Some headaches last for several minutes, and then there are some that last for hours and keep coming back. In the case of the latter, it’s no longer just a simple headache; it already indicates a migraine.
What a lot of people don’t know is that migraine is one of the most prevalent forms of neurological diseases in the world, affecting 1 billion of the entire population. In fact, it impacts a person in just two ways: they can either suffer from it or knows someone who does. This is how common the problem is.
Migraine and the population
With 1 billion sufferers worldwide, medical experts rank migraine as the third most prevalent illness. In the United States alone, 39 million individuals – including children, men, and women – have this condition. In fact, almost one of four households in the country has a member suffering from it. And while it typically affects people aged 25 to 55, anyone can have it, especially when someone else in the family had it.
Migraine and its debilitating impact
Despite its extreme prevalence though – ranking sixth of the most disabling illnesses in the world – many people still haven’t realized just how incapacitating and serious this problem is. Every one minute, six people visit the emergency room with head pain complaints, and of all these visits, 1.2 million of them are due to acute migraine attacks.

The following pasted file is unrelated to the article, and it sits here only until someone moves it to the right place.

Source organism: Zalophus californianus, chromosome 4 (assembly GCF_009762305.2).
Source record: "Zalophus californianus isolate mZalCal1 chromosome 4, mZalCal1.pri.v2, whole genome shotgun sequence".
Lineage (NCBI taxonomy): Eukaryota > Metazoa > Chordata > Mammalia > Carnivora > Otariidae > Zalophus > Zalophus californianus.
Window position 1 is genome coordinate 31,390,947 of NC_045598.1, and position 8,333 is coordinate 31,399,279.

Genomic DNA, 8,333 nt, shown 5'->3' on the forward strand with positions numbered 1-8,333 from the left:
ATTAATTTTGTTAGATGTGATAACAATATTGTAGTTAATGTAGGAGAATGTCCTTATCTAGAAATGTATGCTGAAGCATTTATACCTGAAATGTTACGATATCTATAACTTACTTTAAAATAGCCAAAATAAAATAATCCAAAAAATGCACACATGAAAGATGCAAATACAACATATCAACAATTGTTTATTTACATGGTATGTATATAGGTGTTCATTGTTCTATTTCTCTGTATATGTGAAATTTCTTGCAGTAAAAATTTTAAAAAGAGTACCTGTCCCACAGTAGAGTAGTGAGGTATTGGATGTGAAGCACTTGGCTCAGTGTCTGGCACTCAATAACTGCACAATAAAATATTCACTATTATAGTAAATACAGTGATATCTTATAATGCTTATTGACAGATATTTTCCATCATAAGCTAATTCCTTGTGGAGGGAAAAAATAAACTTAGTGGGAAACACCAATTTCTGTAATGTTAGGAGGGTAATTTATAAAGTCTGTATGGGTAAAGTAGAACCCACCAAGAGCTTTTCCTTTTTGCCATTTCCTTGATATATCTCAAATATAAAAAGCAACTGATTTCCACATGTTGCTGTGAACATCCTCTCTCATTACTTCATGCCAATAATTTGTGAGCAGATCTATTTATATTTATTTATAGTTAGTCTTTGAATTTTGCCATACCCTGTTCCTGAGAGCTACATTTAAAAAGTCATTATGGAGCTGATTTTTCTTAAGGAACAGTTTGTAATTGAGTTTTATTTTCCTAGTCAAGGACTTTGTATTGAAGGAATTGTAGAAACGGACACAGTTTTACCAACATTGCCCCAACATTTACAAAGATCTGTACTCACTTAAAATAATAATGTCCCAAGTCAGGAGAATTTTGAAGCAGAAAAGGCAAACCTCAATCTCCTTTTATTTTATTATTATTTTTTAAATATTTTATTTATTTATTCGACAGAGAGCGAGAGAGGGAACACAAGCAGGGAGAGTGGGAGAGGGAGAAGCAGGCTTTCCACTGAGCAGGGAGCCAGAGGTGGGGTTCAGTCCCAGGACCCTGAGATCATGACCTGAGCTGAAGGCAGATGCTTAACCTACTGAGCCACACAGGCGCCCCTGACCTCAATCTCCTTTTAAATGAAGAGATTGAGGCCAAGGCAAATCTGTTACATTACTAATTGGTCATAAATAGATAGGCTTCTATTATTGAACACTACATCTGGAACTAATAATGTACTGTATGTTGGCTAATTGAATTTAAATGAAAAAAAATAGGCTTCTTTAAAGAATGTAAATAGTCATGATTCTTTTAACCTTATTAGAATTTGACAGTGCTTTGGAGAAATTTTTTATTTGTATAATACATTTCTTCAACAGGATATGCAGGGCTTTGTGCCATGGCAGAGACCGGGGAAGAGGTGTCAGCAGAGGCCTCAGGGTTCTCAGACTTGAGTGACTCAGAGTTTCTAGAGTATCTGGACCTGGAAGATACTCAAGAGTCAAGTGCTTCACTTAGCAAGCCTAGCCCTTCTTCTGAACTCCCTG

Over 90% of people who suffer from this experience such debilitating effects that they can’t function or work properly during an attack. Worst of all though, over 4 million experience daily attacks.
What’s being done to reduce its life quality-reducing effects
Because of the incapacitating power of migraine, those who constantly suffer from it have to deal with a reduced overall quality of life. Fortunately, medical and health experts and researchers like Jean Brown Research continue to strive hard to learn more about the condition. They constantly seek people who wish to volunteer for migraine study, as such participants play a major role in the discovery of more information about it.
As part of your treatment or management plan, you may want to consider participating in such studies. Doing so will not only potentially benefit you, but the millions of other people who suffer from migraine too.